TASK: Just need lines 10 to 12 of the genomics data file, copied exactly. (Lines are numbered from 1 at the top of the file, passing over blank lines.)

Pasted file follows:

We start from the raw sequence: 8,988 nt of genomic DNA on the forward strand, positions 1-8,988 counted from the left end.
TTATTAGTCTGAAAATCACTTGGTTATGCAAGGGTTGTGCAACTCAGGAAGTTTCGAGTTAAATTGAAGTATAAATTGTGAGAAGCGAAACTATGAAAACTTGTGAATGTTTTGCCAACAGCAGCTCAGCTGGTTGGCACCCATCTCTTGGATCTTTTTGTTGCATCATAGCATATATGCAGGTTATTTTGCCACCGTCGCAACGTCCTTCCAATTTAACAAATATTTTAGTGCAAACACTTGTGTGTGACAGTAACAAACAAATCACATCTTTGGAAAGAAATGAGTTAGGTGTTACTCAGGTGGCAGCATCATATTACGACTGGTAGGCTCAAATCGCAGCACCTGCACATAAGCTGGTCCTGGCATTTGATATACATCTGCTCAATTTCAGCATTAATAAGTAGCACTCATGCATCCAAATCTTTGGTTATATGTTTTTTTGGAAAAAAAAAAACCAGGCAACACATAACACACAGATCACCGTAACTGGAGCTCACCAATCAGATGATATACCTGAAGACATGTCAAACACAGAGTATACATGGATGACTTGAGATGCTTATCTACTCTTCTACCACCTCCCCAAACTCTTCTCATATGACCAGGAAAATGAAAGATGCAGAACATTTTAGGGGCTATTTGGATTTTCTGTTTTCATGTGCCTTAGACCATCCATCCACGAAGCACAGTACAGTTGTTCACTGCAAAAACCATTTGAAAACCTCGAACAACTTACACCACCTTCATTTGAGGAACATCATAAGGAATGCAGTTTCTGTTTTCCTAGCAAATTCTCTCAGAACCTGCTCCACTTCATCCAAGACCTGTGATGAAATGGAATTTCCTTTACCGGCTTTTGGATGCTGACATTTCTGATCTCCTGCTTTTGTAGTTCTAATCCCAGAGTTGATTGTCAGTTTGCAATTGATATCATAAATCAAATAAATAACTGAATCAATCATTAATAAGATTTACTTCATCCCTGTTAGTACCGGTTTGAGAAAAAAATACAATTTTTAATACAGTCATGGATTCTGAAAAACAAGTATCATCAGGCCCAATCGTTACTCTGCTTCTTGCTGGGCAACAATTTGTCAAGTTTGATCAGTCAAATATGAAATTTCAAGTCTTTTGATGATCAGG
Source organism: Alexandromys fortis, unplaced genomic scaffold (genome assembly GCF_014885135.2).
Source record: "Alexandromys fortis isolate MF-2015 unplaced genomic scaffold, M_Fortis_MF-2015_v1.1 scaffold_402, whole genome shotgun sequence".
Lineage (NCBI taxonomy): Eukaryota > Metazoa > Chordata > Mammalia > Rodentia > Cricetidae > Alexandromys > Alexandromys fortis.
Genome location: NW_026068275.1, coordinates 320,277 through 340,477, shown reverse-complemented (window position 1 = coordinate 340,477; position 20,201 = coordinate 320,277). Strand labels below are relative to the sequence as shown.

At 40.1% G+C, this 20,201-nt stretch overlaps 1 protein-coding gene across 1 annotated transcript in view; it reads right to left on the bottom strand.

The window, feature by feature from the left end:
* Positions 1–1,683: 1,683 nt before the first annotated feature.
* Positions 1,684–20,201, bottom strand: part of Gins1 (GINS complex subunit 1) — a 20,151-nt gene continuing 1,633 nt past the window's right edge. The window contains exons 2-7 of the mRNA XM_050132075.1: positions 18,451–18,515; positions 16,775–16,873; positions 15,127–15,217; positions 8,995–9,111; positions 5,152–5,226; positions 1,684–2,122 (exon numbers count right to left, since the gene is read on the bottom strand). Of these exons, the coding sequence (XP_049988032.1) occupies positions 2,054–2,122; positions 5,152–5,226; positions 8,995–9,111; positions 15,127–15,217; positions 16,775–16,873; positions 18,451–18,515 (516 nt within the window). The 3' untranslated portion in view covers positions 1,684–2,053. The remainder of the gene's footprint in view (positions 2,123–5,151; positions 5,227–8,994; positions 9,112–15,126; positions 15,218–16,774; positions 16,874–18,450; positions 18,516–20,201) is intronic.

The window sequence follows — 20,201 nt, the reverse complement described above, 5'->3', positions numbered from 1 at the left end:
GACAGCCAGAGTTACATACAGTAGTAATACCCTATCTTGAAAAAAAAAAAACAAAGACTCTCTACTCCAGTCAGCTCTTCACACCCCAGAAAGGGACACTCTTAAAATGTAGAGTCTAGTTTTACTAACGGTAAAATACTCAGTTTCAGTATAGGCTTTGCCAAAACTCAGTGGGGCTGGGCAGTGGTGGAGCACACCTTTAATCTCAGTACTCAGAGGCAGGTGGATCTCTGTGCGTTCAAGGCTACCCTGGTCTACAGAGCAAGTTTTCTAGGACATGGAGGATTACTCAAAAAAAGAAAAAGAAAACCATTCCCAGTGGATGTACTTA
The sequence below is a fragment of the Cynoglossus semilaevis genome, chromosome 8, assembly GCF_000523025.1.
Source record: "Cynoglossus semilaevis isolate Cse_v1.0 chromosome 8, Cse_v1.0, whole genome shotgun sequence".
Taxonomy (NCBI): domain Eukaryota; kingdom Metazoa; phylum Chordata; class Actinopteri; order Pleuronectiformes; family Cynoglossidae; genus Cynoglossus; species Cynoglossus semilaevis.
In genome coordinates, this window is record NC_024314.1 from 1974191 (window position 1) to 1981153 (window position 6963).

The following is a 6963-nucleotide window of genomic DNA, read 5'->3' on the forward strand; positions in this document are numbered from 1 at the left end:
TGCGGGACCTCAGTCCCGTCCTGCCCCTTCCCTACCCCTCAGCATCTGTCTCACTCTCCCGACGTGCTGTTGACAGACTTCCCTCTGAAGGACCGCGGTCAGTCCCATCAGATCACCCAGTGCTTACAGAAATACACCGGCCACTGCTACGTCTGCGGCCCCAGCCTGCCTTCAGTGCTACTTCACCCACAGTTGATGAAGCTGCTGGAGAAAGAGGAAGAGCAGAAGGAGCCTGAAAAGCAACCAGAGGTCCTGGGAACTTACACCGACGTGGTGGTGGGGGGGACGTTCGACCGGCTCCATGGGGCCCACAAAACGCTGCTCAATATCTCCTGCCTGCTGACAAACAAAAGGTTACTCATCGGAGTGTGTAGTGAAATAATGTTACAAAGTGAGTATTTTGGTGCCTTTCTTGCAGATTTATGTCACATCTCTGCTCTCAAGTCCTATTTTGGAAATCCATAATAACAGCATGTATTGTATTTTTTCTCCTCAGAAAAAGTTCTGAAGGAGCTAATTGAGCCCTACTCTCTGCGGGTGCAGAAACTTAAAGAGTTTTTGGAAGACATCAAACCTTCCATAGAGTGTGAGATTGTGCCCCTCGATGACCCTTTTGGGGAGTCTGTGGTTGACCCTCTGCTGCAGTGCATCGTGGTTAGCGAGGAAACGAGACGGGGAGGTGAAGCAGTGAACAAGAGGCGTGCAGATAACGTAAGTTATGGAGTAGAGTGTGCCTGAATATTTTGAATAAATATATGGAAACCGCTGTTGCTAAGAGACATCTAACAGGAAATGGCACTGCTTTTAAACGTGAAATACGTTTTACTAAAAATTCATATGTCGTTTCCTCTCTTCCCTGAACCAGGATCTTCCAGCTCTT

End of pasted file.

* Positions 1,684–20,201, bottom strand: part of Gins1 (GINS complex subunit 1) — a 20,151-nt gene continuing 1,633 nt past the window's right edge. The window contains exons 2-7 of the mRNA XM_050132075.1: positions 18,451–18,515; positions 16,775–16,873; positions 15,127–15,217; positions 8,995–9,111; positions 5,152–5,226; positions 1,684–2,122 (exon numbers count right to left, since the gene is read on the bottom strand). Of these exons, the coding sequence (XP_049988032.1) occupies positions 2,054–2,122; positions 5,152–5,226; positions 8,995–9,111; positions 15,127–15,217; positions 16,775–16,873; positions 18,451–18,515 (516 nt within the window). The 3' untranslated portion in view covers positions 1,684–2,053. The remainder of the gene's footprint in view (positions 2,123–5,151; positions 5,227–8,994; positions 9,112–15,126; positions 15,218–16,774; positions 16,874–18,450; positions 18,516–20,201) is intronic.

The window sequence follows — 20,201 nt, the reverse complement described above, 5'->3', positions numbered from 1 at the left end:
GACAGCCAGAGTTACATACAGTAGTAATACCCTATCTTGAAAAAAAAAAAACAAAGACTCTCTACTCCAGTCAGCTCTTCACACCCCAGAAAGGGACACTCTTAAAATGTAGAGTCTAGTTTTACTAACGGTAAAATACTCAGTTTCAGTATAGGCTTTGCCAAAACTCAGTGGGGCTGGGCAGTGGTGGAGCACACCTTTAATCTCAGTACTCAGAGGCAGGTGGATCTCTGTGCGTTCAAGGCTACCCTGGTCTACAGAGCAAGTTTTCTAGGACATGGAGGATTACTCAAAAAAAGAAAAAGAAAACCATTCCCAGTGGATGTACTTA